My office was the quietest place in the building until four millenials walked in for a conversation. What started with an agenda to plan our annual Soccer Camp soon was injected with emphatic vitriol. All I did was briefly mention (since they actually asked) that one of the hot button issues in church ministry these days was reaching out to millenials. Little did I know that I was soon to get “both barrels.”
“Robin, I don’t want to be reached.” “Yeah and I don’t want to be targeted.” “Tell me about it, I don’t want to be talked about and analyzed as if I, my friends and my generation were organisms in a petri dish. We know what the Church is really after. We are the subject matter of numerous conferences, books and studies all for the purpose of solving the Church’s issues. The Church needs people in their auditoriums and dollars in their dwindling offerings. All I know is that I feel like we are being used. It is SO aggravating to be talked about as if the Church was even really interested in us. We know what’s really up…”
To say the least, I was taken aback by those tirades. I had called these young people, people who actually follow Jesus, for a simple conversation about a neighborhood connecting ministry that we had done for four years running. These young people were whom I regarded as partners. After the initial emotional blast, one of the young people, who just so happened to be Hispanic, expanded the conversation;
“I am just so offended…whether it’s millenials or Hispanics or blacks, we ALL know that we will NEVER have a place at the table in a meaningful way. It’s racist and ageist. We have to fit their box…their container…their ways of doing church…they just need us for the bottom line.”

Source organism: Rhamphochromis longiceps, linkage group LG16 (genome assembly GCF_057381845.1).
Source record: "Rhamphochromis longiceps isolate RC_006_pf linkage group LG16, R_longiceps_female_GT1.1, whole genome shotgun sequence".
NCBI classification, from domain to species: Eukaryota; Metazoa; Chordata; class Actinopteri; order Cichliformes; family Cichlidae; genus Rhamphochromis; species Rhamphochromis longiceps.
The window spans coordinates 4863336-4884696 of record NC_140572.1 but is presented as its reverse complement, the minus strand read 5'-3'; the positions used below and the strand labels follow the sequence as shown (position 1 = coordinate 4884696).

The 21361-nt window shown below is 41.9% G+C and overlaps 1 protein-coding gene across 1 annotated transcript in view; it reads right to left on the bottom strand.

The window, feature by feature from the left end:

Friend, it is trendy to talk about millenials. You cannot read a major church leadership website or blog or even peruse a book table as a conference without running into a speaker or seminar or keynote about reaching millenials. It is true, they are the “missing generation” in organized religion. It is also true that everybody wants to reach them but, you know what, they do not want to be reached. They don’t want to be targeted or dissected. They want a relationship with NO strings attached.
“The idea of a church trying to market to a group of people, trying to get into their heads to figure out how to reach them so it can sell CHURCH to millennials, however well intended, feels very commercial and not relational at all. Make the connection and have it be genuine and personal. Speaking for myself, there is always the question of "what's this person/organization trying to sell me or get out of me with this pitch?" Creating genuine relationships can remove that.” “
If I’m in a relationship with you, don’t try to get me to come to your church. I don’t want to be there. Now, if you are interested in helping me start a church, some form of faith community that engages me and my friends in a manner that actually takes our lives and concerns seriously, then we’ll talk.”
If you are attempting to reach millenials, check your motives. If you want a KINGDOM WIN you may have to give up your desire for millenials to boost your attendance and giving statistics. If you are ready to “turn over the keys,” then there might be some common foundation from which to talk.